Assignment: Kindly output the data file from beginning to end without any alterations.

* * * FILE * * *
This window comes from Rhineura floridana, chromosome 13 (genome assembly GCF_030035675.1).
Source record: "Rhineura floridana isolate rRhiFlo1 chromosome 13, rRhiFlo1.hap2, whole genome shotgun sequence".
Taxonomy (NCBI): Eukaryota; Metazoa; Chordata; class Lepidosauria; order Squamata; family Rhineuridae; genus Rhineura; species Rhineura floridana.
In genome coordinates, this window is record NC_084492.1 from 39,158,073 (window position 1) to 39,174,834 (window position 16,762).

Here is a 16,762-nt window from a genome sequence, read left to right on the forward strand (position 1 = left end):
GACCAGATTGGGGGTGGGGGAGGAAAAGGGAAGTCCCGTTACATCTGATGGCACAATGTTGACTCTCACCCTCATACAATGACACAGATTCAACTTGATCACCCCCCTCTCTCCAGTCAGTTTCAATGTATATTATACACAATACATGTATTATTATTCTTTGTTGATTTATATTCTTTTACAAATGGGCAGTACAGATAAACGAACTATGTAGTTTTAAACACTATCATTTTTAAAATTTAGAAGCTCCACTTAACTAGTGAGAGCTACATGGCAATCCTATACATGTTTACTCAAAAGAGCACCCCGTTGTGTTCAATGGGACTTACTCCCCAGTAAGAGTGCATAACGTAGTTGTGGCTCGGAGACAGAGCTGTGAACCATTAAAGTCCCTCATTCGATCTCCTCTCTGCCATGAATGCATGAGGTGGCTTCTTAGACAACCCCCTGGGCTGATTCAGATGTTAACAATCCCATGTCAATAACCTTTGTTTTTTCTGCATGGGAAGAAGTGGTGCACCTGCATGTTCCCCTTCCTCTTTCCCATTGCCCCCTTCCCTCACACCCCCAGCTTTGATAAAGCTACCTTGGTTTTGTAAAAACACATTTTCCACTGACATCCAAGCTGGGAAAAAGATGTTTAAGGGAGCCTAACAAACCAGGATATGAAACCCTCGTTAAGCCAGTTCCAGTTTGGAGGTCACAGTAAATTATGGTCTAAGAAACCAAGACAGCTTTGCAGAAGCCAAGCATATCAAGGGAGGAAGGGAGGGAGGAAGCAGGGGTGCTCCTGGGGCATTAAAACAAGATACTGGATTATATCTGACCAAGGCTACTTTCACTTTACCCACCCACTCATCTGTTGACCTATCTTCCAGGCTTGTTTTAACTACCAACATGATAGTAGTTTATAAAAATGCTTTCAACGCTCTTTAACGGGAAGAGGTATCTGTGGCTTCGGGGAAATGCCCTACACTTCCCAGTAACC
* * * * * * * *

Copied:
This window comes from Rhineura floridana, chromosome 13 (genome assembly GCF_030035675.1).
Source record: "Rhineura floridana isolate rRhiFlo1 chromosome 13, rRhiFlo1.hap2, whole genome shotgun sequence".
Taxonomy (NCBI): Eukaryota; Metazoa; Chordata; class Lepidosauria; order Squamata; family Rhineuridae; genus Rhineura; species Rhineura floridana.
In genome coordinates, this window is record NC_084492.1 from 39,158,073 (window position 1) to 39,174,834 (window position 16,762).

Here is a 16,762-nt window from a genome sequence, read left to right on the forward strand (position 1 = left end):
GACCAGATTGGGGGTGGGGGAGGAAAAGGGAAGTCCCGTTACATCTGATGGCACAATGTTGACTCTCACCCTCATACAATGACACAGATTCAACTTGATCACCCCCCTCTCTCCAGTCAGTTTCAATGTATATTATACACAATACATGTATTATTATTCTTTGTTGATTTATATTCTTTTACAAATGGGCAGTACAGATAAACGAACTATGTAGTTTTAAACACTATCATTTTTAAAATTTAGAAGCTCCACTTAACTAGTGAGAGCTACATGGCAATCCTATACATGTTTACTCAAAAGAGCACCCCGTTGTGTTCAATGGGACTTACTCCCCAGTAAGAGTGCATAACGTAGTTGTGGCTCGGAGACAGAGCTGTGAACCATTAAAGTCCCTCATTCGATCTCCTCTCTGCCATGAATGCATGAGGTGGCTTCTTAGACAACCCCCTGGGCTGATTCAGATGTTAACAATCCCATGTCAATAACCTTTGTTTTTTCTGCATGGGAAGAAGTGGTGCACCTGCATGTTCCCCTTCCTCTTTCCCATTGCCCCCTTCCCTCACACCCCCAGCTTTGATAAAGCTACCTTGGTTTTGTAAAAACACATTTTCCACTGACATCCAAGCTGGGAAAAAGATGTTTAAGGGAGCCTAACAAACCAGGATATGAAACCCTCGTTAAGCCAGTTCCAGTTTGGAGGTCACAGTAAATTATGGTCTAAGAAACCAAGACAGCTTTGCAGAAGCCAAGCATATCAAGGGAGGAAGGGAGGGAGGAAGCAGGGGTGCTCCTGGGGCATTAAAACAAGATACTGGATTATATCTGACCAAGGCTACTTTCACTTTACCCACCCACTCATCTGTTGACCTATCTTCCAGGCTTGTTTTAACTACCAACATGATAGTAGTTTATAAAAATGCTTTCAACGCTCTTTAACGGGAAGAGGTATCTGTGGCTTCGGGGAAATGCCCTACACTTCCCAGTAACC